Meaning of CUP in English


I. cup 1 S1 W1 /kʌp/ BrE AmE noun

[ Language: Old English ; Origin: cuppe , from Late Latin cuppa , from Latin cupa 'barrel' ]

1 . FOR DRINKING [countable] a small round container, usually with a handle, that you use to drink tea, coffee etc ⇨ saucer :

Mathew picked up the cup and sipped his coffee.

She put her cup and saucer down on the table.

tea/coffee cup

Helen took the coffee cups into the kitchen.

paper/plastic/china etc cup

They drank cheap wine from plastic cups.

2 . DRINK [countable] the liquid contained inside a cup

cup of

Let’s go and have a cup of coffee.

Will you stay for a cup of tea?

Would you like another cup?

3 . AMOUNT OF LIQUID/FOOD [countable]

a) a unit used in the US for measuring food or liquid in cooking, equal to eight ↑ fluid ounce s or 237 ↑ millilitre s :

Mix the butter with one cup of powdered sugar until light and fluffy.

b) ( also cupful /ˈkʌpfʊl/) the amount of liquid or food that a cup can hold:

Breakfast consisted of half a cup of milk and a dry biscuit.


a) [countable] a specially shaped silver container, often with two handles, that is given as a prize in a competition, especially a sports competition:

The president of the club came to present the cup to the winners.

b) [singular] a sports competition in which a cup is given as a prize:

They’ve won the European Cup twice.

Germany’s World Cup team

5 . ROUND THING [countable] something round and hollow that is shaped like a cup:

The flowers’ white petals contrast handsomely with their lemon-yellow cups.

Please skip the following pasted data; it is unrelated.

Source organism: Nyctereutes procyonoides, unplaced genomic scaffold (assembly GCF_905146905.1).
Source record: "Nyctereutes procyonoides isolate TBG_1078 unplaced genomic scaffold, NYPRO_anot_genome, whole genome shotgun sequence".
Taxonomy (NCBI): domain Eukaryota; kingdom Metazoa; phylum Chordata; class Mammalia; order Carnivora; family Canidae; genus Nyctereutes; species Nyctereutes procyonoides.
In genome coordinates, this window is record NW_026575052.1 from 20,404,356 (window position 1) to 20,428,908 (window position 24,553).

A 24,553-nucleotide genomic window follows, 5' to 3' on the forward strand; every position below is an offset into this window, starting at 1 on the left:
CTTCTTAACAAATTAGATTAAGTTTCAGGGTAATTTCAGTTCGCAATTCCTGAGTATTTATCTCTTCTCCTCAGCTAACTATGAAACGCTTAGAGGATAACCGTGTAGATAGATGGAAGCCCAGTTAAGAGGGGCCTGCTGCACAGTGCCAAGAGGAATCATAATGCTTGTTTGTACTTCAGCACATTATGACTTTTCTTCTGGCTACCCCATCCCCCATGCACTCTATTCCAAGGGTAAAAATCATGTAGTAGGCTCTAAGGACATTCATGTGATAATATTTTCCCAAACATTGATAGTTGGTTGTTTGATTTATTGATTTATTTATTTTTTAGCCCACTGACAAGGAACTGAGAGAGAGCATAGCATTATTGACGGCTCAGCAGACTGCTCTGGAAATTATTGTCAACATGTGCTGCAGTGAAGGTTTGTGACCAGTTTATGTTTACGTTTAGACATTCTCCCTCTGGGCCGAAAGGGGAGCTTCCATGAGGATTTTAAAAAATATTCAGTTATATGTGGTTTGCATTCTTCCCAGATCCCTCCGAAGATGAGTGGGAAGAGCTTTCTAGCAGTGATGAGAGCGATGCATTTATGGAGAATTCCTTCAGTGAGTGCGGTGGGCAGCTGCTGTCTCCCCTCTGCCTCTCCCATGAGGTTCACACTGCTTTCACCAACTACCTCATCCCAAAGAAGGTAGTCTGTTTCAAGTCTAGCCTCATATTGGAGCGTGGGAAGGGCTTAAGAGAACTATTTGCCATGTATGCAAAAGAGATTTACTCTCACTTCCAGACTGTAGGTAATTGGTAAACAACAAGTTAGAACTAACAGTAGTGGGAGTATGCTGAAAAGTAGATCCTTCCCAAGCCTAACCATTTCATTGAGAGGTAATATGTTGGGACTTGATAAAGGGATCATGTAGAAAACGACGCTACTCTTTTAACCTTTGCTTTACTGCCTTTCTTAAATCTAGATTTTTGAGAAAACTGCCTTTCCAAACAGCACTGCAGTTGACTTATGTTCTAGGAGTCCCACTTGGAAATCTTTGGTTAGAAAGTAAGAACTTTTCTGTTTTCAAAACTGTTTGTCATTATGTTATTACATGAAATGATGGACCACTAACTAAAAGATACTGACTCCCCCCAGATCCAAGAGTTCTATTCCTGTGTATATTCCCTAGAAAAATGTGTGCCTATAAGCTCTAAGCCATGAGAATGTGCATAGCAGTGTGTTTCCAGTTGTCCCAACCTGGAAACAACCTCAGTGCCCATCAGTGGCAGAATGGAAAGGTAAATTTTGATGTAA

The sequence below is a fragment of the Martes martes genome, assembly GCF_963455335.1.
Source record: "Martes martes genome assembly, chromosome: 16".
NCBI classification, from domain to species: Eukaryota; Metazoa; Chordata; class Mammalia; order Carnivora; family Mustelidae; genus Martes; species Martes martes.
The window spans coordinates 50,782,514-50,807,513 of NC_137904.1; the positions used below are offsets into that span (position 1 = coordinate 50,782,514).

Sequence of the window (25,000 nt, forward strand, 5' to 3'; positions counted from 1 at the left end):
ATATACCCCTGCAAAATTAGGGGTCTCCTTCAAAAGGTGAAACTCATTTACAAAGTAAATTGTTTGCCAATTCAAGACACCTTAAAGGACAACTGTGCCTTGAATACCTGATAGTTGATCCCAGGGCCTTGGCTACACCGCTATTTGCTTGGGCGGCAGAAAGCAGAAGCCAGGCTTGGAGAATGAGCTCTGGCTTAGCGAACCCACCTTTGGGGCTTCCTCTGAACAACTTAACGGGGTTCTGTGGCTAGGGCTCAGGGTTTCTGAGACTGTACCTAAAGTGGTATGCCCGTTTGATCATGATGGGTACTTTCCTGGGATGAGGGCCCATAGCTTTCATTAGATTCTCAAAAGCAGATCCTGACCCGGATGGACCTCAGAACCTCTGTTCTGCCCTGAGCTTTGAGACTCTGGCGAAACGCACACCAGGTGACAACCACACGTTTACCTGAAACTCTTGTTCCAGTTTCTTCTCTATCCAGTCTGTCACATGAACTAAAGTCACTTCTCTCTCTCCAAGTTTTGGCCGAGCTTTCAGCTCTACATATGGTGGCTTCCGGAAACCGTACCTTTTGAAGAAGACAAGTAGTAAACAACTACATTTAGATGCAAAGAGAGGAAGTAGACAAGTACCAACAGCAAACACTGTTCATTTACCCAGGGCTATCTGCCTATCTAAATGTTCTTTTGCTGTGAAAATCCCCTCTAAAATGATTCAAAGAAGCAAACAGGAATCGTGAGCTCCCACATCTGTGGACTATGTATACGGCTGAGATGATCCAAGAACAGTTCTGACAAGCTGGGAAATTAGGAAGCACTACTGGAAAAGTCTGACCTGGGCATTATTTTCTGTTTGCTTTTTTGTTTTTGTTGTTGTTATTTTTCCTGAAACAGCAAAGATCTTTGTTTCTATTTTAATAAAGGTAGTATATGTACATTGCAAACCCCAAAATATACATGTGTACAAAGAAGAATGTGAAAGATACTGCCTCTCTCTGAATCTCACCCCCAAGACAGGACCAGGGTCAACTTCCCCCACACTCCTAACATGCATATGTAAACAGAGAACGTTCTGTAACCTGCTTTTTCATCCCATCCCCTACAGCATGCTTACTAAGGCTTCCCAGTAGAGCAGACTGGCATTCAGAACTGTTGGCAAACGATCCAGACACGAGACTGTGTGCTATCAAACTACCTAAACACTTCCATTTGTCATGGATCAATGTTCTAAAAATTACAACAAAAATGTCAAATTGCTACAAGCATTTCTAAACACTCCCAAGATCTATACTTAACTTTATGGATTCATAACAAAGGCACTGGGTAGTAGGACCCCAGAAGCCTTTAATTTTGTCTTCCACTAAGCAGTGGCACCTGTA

acorn cups

cup of

She held it in the cup of her hand.

6 . GOLF [countable] American English a hole in the ground that you have to try to hit the ball into in the game of golf

7 . CLOTHING [countable]

a) the part of a ↑ bra that covers a woman’s breast

b) American English a ↑ jockstrap

8 . ALCOHOL [uncountable and countable] British English a mixed alcoholic drink:

He’s gone to get me some fruit cup.

9 . not be your cup of tea spoken to not be the type of thing that you like:

Jazz just isn’t my cup of tea – I prefer classical music.

10 . in your cups British English old-fashioned drunk, or when drunk:

By the time Anthony arrived, Richard was already deep in his cups.

⇨ ↑ eggcup

• • •



▪ full

The cup was full of hot tea.

▪ empty

A girl was clearing away the empty cups.

▪ a paper/plastic/china cup (=one made of paper etc)

All they had to drink was warm beer in plastic cups.

▪ a coffee cup

He picked up the coffee cups and took them into the kitchen.

▪ a tea cup ( also teacup )

Mum put a tea cup and saucer on the table.

■ verbs

▪ fill a cup

Angie filled the cup and handed it to him.

▪ drain/empty a cup (=drink all the coffee, tea etc in it)

He lifted his cup of coffee and drained it.

■ phrases

▪ a cup and saucer

Do you prefer a mug or a cup and saucer?

▪ a set of cups

a set of beautiful blue coffee cups

II. cup 2 BrE AmE verb ( past tense and past participle cupped , present participle cupping ) [transitive]

1 . to hold something in your hands, so that your hands form part of a circle around it:

He cupped her face in his hands and kissed her.

Luke was sitting at his desk, one hand cupping his chin.

2 . cup your hand(s) to make a shape like a cup with your hand or hands:

He struck a match and cupped his hand around the flame.

Longman Dictionary of Contemporary English.      Longman - Словарь современного английского языка.